Mad Catz Files For Bankruptcy
It’s a sad day for fans and employees of video game peripheral maker Mad Catz, as the company has filed for bankruptcy in both Canada and the US. According to Game Informer, the move comes after every single one of the company’s directors and officers turned in their resignations Thursday.
Founded in 1989, the company quickly became known among gamers for its third-party versions of controllers and memory cards for gaming consoles, in addition to developing special interfaces for games of various genres. Whether it was fight sticks for Street Fighter IV, plastic guitars for the Rock Band series, or their failed attempt at making a gaming console of their own, Mad Catz has been a constant discussion topic.
Unfortunately, it was Rock Band itself, or rather Rock Band 4, that seemed to prove to be the company’s downfall. Mad Catz was the exclusive maker of all of the game’s instruments and listed as a co-publisher, but it didn’t sell nearly as well as everyone was hoping, and cost the company $11.6-million after posting a $5-million profit just the year before. The game’s underperformance led to some serious layoffs as the company tried to stay afloat.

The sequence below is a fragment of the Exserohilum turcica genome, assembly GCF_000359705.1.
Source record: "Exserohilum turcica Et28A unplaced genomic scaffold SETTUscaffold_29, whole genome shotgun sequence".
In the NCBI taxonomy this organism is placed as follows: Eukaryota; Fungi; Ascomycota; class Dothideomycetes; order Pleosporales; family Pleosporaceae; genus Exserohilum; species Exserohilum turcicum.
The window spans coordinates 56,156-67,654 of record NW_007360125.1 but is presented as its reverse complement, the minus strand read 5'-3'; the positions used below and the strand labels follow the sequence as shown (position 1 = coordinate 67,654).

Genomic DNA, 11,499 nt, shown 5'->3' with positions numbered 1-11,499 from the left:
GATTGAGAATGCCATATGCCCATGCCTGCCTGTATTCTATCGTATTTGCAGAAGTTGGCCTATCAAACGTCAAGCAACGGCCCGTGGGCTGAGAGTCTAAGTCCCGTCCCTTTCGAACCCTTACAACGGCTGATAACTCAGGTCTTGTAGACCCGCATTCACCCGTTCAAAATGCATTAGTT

And before you point out that companies have filed for bankruptcy before and returned (and that’s true), not in this case. There are two types of bankruptcy commonly filed for in the U.S.: Chapter 7, or Chapter 11. Both protects a failing business from its creditors, but Chapter 11 filing must come with a plan from the business to reorganize and turn things around.
Mad Catz, however, filed for Chapter 7 bankruptcy, which comes with a filing to liquidate the company and no plans to reorganize. Essentially, Mad Catz is going away forever. That’s a shame, because not only was Rock Band 4 a good game by many measures, but for many budget-minded gamers their first “second controller” or memory card had a Mad Catz logo on it.